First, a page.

During the Israeli invasion of June 1982, the FLA moved further north towards the areas evacuated by its opponents (Sidon), as did the Lebanese Forces and the Lebanese Army in the center of the country. In 1984, after the death of Major Haddad, General Antoine Lahad, a high ranking officer of the Lebanese Army was appointed at the suggestion of former President Camille Chamoun as commander of the FLA. At the request of the Israelis, the name of the militia was changed to South Lebanon Army (SLA) and it started receiving direct military training from the IDF. The future of that force was to be negotiated with the Lebanese government. When Israel withdrew southwards in 1985, the SLA made its own decision to remain in the Christian district of Jezzine. It made that decision in the aftermath of anti-Christian massacres which took place after previous Israeli withdrawals from the Shuf, Iqlim al-Kharrub and East Sidon districts(1983-1984). Here again, the deployment in the Jezzine district was a national decision made by the SLA command to protect the native population from massacres and not an Israeli decision.
As of 1995, the South Lebanon enclave was called the “Security Zone” by the Israelis. That area fell under a dual control. On the one hand, the IDF and SLA controlled a band of territory stretching from the Port of Nakura as far as the Syrian borders. In Jezzine, only the the SLA was in control.
It appears clearly from the historical background that the SLA and its predecessors the FLA and the LDF, were not other than(Christian-led) Lebanese organizations which fought in the defense of their enclaves. Furthermore, the SLA-FLA were founded by on-duty Lebanese Army officers as of 1976, paid by the Lebanese government then, and their rank and file were local and native Lebanese citizens fromthe villages and towns of that area

At a time when the various militias and groups in Lebanon were invited to national political reconciliation and while Hizbollah was left armed after the end of the war in 1990, the pro-Syrian regime in Beirut continued to wage a war against the enclave under the slogan of “elimination of pro-Israeli militias.” And while pro-Syrian and pro-Iranian organizations were armed and protected by the Beirut regime and by Syria, the SLA was considered as an enemy and was never invited to any negotiations with the government. Even those Christian forces which were associated with the national reconciliation process known as the Taif Agreement, (such as the Lebanese Forces) were gradually eliminated from the political scene between 1991 and 1995. It is important to note that neither the SLA nor the people of South Lebanon were invited to participate in the Taif agreement process in 1989, hence were never consulted as to the future of their country. Note also that neither the SLA nor the people of the enclave were ever invited to any form of dialogue or discussion of the future of their area with the Lebanese government or the United Nations.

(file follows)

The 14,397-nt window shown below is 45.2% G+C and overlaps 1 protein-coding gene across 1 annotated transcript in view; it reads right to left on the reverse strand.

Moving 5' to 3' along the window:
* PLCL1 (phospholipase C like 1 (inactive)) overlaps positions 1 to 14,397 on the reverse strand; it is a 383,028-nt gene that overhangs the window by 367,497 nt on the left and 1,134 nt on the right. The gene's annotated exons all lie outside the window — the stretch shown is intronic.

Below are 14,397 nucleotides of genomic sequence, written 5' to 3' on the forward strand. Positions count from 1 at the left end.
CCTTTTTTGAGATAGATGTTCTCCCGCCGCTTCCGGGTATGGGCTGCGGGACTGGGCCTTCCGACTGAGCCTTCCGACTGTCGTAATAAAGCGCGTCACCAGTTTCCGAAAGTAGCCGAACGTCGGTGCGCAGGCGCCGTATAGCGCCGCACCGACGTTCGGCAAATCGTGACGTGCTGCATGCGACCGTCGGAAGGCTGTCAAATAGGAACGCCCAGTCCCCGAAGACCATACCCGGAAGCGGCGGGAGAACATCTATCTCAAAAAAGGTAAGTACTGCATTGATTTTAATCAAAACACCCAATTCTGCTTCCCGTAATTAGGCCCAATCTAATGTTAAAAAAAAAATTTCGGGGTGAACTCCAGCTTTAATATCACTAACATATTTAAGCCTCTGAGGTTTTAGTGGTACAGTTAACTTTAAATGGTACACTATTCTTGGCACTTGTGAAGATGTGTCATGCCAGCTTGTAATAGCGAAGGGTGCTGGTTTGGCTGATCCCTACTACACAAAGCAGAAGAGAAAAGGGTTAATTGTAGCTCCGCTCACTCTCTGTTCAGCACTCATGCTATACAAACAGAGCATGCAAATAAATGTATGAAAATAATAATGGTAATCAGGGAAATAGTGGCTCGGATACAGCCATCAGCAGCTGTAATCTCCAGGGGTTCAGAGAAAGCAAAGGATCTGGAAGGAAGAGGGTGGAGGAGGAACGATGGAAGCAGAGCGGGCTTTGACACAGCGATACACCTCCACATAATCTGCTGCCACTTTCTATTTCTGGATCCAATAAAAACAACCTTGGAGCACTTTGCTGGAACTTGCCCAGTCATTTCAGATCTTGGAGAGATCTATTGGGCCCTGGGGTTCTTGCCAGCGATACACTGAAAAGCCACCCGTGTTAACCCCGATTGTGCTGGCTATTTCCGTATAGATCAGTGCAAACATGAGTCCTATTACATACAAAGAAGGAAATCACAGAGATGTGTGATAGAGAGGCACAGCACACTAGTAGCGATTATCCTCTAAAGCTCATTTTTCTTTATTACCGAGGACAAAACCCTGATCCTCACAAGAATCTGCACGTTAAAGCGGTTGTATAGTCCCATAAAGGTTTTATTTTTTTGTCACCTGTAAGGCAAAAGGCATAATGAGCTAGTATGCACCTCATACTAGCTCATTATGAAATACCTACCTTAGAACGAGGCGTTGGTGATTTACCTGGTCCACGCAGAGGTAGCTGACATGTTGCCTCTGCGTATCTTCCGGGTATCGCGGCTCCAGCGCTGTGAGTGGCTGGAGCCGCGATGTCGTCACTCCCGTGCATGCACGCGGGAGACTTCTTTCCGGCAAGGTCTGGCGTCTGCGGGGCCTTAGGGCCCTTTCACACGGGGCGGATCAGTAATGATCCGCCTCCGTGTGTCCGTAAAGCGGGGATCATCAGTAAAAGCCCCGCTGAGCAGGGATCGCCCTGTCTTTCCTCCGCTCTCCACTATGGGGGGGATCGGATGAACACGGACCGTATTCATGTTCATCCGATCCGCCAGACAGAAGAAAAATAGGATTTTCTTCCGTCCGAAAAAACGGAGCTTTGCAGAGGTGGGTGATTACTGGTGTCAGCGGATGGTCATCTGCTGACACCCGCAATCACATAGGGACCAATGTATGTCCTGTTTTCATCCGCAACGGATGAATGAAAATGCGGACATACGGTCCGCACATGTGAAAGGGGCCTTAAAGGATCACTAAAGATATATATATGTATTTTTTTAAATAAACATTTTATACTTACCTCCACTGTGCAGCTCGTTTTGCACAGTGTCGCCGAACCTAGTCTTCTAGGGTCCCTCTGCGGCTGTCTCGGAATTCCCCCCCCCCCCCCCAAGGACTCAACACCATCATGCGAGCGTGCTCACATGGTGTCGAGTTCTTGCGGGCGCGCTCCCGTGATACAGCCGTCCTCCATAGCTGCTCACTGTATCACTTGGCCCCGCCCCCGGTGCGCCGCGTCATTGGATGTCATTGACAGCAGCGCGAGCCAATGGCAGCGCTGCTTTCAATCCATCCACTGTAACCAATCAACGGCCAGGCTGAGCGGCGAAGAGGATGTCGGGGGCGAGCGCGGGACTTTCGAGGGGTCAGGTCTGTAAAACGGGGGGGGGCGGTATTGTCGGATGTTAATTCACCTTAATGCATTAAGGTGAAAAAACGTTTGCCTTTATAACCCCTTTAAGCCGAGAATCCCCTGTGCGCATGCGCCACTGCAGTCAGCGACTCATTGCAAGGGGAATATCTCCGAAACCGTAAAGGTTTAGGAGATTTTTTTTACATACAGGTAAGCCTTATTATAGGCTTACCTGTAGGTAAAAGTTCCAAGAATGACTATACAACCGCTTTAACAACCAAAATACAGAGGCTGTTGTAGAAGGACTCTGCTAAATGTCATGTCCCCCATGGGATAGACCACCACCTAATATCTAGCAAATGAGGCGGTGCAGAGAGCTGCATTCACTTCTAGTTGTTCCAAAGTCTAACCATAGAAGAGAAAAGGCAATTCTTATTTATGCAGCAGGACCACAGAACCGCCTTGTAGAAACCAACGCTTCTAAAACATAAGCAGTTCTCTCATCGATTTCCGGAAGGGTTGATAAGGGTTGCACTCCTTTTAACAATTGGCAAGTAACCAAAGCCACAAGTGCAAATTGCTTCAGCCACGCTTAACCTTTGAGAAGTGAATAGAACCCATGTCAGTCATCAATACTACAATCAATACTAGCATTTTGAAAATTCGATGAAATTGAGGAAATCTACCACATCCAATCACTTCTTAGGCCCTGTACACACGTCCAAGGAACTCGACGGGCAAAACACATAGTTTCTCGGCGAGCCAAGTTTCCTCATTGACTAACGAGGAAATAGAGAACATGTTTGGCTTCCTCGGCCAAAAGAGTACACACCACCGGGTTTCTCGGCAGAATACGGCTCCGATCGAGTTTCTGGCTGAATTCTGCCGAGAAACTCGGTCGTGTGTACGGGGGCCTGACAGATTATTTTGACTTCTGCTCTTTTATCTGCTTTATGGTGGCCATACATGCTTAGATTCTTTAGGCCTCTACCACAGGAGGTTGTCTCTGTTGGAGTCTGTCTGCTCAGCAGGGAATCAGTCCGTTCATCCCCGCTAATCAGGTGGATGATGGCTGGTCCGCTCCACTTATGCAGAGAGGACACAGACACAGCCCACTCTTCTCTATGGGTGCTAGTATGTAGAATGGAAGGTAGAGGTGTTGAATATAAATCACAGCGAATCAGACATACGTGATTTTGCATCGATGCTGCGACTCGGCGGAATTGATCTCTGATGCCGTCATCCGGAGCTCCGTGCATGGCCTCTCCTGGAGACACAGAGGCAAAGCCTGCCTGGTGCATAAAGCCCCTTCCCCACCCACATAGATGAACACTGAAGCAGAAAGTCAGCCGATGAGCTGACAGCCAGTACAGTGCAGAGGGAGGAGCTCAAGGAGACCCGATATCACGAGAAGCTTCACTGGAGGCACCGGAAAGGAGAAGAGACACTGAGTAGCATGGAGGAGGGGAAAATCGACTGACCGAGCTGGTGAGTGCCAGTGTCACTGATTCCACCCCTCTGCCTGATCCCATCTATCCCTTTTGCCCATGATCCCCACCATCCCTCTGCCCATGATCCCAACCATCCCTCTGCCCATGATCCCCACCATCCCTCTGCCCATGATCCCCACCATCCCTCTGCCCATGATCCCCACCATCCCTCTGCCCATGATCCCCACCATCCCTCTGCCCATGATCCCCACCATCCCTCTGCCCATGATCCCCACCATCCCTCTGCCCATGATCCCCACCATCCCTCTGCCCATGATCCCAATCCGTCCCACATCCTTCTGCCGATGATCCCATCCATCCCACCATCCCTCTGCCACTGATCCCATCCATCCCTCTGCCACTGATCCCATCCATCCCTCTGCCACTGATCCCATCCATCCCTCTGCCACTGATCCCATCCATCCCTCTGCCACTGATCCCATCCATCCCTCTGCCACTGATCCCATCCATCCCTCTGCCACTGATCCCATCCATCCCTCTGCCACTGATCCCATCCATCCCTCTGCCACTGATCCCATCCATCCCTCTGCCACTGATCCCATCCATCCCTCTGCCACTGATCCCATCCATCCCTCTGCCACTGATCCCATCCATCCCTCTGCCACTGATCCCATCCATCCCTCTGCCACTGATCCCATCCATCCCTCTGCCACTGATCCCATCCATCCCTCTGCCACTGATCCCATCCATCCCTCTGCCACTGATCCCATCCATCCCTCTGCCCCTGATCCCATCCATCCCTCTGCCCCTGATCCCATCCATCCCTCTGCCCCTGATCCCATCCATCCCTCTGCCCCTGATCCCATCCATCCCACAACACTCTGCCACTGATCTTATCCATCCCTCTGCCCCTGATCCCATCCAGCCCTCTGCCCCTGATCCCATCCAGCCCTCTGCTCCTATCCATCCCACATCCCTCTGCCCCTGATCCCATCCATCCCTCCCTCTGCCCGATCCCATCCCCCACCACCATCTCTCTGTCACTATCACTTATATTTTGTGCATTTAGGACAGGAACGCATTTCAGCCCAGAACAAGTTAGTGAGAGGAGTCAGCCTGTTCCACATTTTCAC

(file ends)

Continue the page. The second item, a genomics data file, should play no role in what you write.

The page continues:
Therefore, it is a fact that the communities of the southern enclave in Lebanon were never consulted as to their fears, demands or future aspirations. It is also a fact that while the pro-Syrian regime and its allies from Hizbollah engaged in a decade-long war against the SLA and the Christian population of South Lebanon, most Western Governments and the United Nations did not attempt to mediate in the conflict, and sided with the oppressive pro-Syrian regime in Beirut against the enclave.